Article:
Paul also writes “in sincerity of heart, as to Christ …” (v. 5). The word “sincerity” here means ‘simplicity’; that is, with a singleness of heart, not with a divided allegiance. That whole-hearted allegiance is to be to Christ first, and to Christ completely; and then, only to the earthly master as under the authority of Christ. If a servant is totally devoted to Jesus Christ first, then he or she will be properly devoted to the service of the master Jesus places over them.

Paul adds also, “not with eye service, as men-pleaders, but as bondservants of Christ, doing the will of God from the heart …” (v. 6; literally, “out of soul”). The word “eye service” basically means to be an “eye-slave”. It’s the idea of only working diligently when the boss is looking or coming by; or only putting forth the visual impression of work being done. As bondservants of Christ, we are to do our work as if doing the will of God from the heart at all times; because He sees at all times, and we wish to please Him. We can never do mere “eye service” before Him.

Paul even addresses the attitude of the servant; “with goodwill doing service, as to the Lord, and not to men …” (v. 7). A servant is not to do his work ‘grudgingly’ and with a complaining attitude (see Philippians 2:14-16); because such complaining betrays a rebellious spirit toward the Lord. He or she is to do his work as if he were doing it for the beloved Lord Jesus; because that is who they are serving as they serve their master according to the flesh.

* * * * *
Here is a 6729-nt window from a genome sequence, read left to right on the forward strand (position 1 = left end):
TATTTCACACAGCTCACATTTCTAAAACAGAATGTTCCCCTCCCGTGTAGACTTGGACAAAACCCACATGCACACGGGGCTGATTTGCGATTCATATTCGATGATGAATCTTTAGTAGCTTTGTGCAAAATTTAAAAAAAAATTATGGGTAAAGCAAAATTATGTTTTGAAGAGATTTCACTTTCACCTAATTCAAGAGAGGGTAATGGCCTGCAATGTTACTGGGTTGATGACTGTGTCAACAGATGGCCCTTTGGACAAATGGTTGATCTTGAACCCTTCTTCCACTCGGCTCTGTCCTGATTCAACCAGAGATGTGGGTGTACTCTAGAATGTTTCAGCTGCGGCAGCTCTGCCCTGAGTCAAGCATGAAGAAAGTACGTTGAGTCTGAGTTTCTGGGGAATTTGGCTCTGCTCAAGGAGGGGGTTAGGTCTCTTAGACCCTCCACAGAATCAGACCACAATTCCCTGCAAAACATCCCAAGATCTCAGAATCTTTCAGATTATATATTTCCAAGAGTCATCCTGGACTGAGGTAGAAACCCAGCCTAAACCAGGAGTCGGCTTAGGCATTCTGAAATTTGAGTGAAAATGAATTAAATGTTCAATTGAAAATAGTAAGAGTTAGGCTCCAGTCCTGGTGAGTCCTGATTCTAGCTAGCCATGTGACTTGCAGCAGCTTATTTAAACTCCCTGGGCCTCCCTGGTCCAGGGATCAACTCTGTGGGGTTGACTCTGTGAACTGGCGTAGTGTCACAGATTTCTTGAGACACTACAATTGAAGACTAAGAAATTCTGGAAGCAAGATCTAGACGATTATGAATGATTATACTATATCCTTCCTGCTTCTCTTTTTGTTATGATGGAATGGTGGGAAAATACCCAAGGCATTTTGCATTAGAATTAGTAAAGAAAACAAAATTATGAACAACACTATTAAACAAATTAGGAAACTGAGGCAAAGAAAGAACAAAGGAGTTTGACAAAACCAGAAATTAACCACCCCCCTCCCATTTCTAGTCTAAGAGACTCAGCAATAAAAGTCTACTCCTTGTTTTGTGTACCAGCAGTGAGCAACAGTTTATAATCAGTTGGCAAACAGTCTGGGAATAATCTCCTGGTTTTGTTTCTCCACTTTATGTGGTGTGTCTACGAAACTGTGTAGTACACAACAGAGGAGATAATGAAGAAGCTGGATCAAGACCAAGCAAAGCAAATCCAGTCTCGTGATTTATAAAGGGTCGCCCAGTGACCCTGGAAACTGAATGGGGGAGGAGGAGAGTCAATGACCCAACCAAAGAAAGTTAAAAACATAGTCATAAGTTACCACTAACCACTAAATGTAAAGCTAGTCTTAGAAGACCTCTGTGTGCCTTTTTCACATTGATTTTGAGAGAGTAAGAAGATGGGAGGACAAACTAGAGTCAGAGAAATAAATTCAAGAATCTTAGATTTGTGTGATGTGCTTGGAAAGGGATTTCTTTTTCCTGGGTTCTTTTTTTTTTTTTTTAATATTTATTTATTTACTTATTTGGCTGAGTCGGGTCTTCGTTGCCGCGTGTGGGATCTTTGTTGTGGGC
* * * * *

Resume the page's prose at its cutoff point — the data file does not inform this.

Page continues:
And Paul exhorts them to do it all with an eye to eternity; “knowing that whatever good anyone does, he will receive the same from the Lord, whether he is a slave or free” (v. 8). We are to not grow weary in well-doing; knowing that we will reap of we do not faint (Galatians 6:9-10). And we are to do this with the expectation of receiving the ultimate reward not merely from man but from the Lord Himself (Colossians 4:22-24). As someone once said, at the throne of Christ, the question will not be “who did it” but “how was it done”.


Because all are the slaves of Jesus, Paul then goes on to speak of the duty of the masters. “And you, masters, do the same things to them …” The “them” in question is the slaves who serve under them; and the master is to be the Lord’s slave—in the way that the slave is—by the way he or she treats his or her servants. The masters are, in fact, commanded to do the same things that the slaves are commanded to do in verses 5-8: (1) fulfill their role with reverence toward Christ, (2) do so with a sincere and undivided heart toward Him, (3) doing the will of God ‘out of soul’, (4) with an attitude of good-will toward the Lord and toward men, and (5) with the expectation of receiving the same from the Lord—whether slave or free. (If this was faithfully done as it should be—and in the power of the Holy Spirit—it would utterly remove the need for labor unions!)

In practice, this would require the master to be “giving up threatening, knowing that your own Master also is in heaven, and there is no partiality with Him.” The master would no longer berate or scold; because he or she would not want to be treated in that way by the Lord Jesus who he or she truly serves. As Paul puts it in Colossians 4:1, they would give their servants “what is just and fair”, knowing that they “also have a Master in heaven”.

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Until the day we stand before the judgment seat, there will be differing stations in life; and these different stations would mean differing degrees of the servant/master relationship. May we always conduct ourselves in those places, then, in a manner worthy of our calling in Christ—always, first and foremost, as His slaves from out of a heart of grateful love.